Montana November 03, 2016
The Oldest Town In Montana That Everyone Should Visit At Least Once
The rest of the country might be thinking of November 8 as Election Day, but the Montanans who know their history know that it’s special for another reason: It’s Montana’s birthday. The Treasure State joined the Union in 1889, but Fort Benton existed over 40 years before that. It’s one of the oldest settlements in the American West, and 169 years later, it still has its original charm.
Fort Benton is called the Birthplace of Montana.
This small city has a big history. Lewis and Clark explored the area in 1805, when the Blackfeet Indians called it home. Fort Benton eventually became known as a robe trading post.
The discovery of gold in the Montana and Idaho territories brought a new wave of people to the area.
Fortune-seekers, merchants and madams moved to town. Its riverside location made it a crucial link between Missouri and Walla Walla, Washington. At one time it was known as the world’s Innermost port.
Fort Benton is now a National Historic Landmark.
It’s also on the National Register for Historic Places and a Preserve America City. This means that you can explore almost 200 years of frontier history when you visit.
The city itself might be small, but you won’t run out of things to see and do here...
… especially if you’re a history buff.
Walk across the Fort Benton Bridge, called the Bridge to Nowhere.
The bridge was built in 1888 as a toll bridge. Vehicles haven’t been allowed on it since 1963, but pedestrians are still welcome.
If you’re there between May and September, you can visit the historic old Fort Benton.
The remaining monument to the old fur trading days of Fort Benton sits on the banks of the Missouri River. Visitors will see rooms filled with period furniture, the old trade store with buffalo robes, and other goods used for trading.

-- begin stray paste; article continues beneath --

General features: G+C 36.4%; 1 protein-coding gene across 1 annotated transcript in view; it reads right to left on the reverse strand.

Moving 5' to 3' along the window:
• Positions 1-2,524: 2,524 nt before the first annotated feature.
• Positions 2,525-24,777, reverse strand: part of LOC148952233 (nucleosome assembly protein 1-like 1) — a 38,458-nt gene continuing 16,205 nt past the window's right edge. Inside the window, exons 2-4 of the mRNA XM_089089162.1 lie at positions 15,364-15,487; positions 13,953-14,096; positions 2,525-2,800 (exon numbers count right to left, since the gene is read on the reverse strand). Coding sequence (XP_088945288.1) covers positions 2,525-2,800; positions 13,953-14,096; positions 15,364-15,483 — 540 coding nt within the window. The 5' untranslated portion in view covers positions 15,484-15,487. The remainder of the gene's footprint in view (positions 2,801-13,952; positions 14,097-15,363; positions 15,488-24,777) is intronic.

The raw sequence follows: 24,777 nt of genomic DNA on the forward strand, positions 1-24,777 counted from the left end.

Check out the Old Engine House, Fort Benton’s first firehouse.
It still contains the original hand pumper that came upriver by steamboat. The building was later used as the designated City Hall.
Stop by and pay your respects to Old Shep.
The statue serves as a memorial to Shep, the most loyal dog in Montana. In 1936, a sheepherder became ill and was brought to the St. Clare Hospital in Fort Benton. Shep, his dog, followed him and set up vigil outside the hospital door. The man ended up dying, and his family requested that the body be sent home. Shep witnessed his owner’s body being placed on the train and proceeded to wait at the train station every single day for his return. The railroad employees fed him and took care of him until he died.
Spend the night at the historic Grand Union Hotel.
The onsite Union Grille Restaurant serves delicious food in an elegant setting, and the beautifully restored rooms are luxurious but comfortable.
You might come to Fort Benton a curious tourist, but you’ll leave a history buff.
Our historic towns tend to have that effect on people.
Ready to visit Fort Benton? If you can’t make it yet, start with one of these
other historic Montana towns.